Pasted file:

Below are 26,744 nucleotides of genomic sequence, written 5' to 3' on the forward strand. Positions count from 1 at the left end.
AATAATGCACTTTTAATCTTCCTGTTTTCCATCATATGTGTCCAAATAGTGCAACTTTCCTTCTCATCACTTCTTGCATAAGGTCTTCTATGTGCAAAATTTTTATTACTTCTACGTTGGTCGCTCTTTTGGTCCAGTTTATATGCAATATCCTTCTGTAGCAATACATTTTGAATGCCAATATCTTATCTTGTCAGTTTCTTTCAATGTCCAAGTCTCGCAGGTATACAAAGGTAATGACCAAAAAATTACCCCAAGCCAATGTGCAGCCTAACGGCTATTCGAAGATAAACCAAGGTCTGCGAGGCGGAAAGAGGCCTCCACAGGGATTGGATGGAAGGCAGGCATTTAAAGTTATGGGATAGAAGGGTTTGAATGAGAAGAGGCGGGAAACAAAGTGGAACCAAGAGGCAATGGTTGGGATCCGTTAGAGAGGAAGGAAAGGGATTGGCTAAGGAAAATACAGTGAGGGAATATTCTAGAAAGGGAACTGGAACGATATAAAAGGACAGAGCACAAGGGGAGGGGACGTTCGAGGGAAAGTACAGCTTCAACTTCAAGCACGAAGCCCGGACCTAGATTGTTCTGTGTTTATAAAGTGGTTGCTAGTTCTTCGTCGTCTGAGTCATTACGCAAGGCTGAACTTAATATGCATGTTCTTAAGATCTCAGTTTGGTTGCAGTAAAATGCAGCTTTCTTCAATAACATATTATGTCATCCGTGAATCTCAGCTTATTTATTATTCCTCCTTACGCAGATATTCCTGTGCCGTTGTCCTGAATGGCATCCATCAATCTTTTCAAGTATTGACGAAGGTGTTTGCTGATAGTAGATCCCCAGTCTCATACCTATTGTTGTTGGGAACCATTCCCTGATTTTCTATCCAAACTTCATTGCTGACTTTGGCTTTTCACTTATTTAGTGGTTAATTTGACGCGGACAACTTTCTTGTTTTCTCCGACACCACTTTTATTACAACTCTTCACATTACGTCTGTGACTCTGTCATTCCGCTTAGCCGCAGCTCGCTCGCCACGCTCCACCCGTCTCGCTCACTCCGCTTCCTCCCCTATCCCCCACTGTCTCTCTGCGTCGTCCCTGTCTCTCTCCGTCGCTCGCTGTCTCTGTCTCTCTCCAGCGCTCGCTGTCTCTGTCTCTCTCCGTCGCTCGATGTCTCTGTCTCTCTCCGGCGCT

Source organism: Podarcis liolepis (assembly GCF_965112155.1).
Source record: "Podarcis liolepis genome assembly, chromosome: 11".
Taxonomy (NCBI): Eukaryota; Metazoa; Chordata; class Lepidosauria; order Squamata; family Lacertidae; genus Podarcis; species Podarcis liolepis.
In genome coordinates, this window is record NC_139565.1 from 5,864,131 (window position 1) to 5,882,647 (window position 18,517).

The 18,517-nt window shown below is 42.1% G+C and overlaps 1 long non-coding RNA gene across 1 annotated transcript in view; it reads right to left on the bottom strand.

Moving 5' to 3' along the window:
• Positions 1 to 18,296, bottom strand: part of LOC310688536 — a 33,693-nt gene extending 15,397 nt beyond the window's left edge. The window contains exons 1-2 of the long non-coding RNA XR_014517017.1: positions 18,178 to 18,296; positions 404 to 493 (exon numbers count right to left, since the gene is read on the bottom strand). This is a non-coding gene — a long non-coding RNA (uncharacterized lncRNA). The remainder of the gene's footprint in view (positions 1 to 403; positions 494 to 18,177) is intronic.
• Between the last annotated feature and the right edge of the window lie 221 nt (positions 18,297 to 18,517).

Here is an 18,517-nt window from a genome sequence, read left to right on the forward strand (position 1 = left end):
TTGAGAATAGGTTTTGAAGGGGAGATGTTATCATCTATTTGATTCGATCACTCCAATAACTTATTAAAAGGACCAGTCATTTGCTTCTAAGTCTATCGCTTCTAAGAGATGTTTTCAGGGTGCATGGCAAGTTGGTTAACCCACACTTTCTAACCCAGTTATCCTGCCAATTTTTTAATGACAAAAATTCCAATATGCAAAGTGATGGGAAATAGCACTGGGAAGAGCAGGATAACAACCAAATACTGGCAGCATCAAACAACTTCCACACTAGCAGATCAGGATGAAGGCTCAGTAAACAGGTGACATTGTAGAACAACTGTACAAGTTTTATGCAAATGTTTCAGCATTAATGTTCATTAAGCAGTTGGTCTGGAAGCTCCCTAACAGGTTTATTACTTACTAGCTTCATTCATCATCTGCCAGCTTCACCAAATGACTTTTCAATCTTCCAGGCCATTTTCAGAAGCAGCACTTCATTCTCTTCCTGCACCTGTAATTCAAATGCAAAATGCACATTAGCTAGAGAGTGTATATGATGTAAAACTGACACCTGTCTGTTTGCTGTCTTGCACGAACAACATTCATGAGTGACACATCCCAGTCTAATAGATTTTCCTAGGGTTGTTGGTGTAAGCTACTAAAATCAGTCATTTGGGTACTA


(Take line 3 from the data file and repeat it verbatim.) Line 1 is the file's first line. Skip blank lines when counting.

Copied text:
Source organism: Podarcis liolepis (assembly GCF_965112155.1).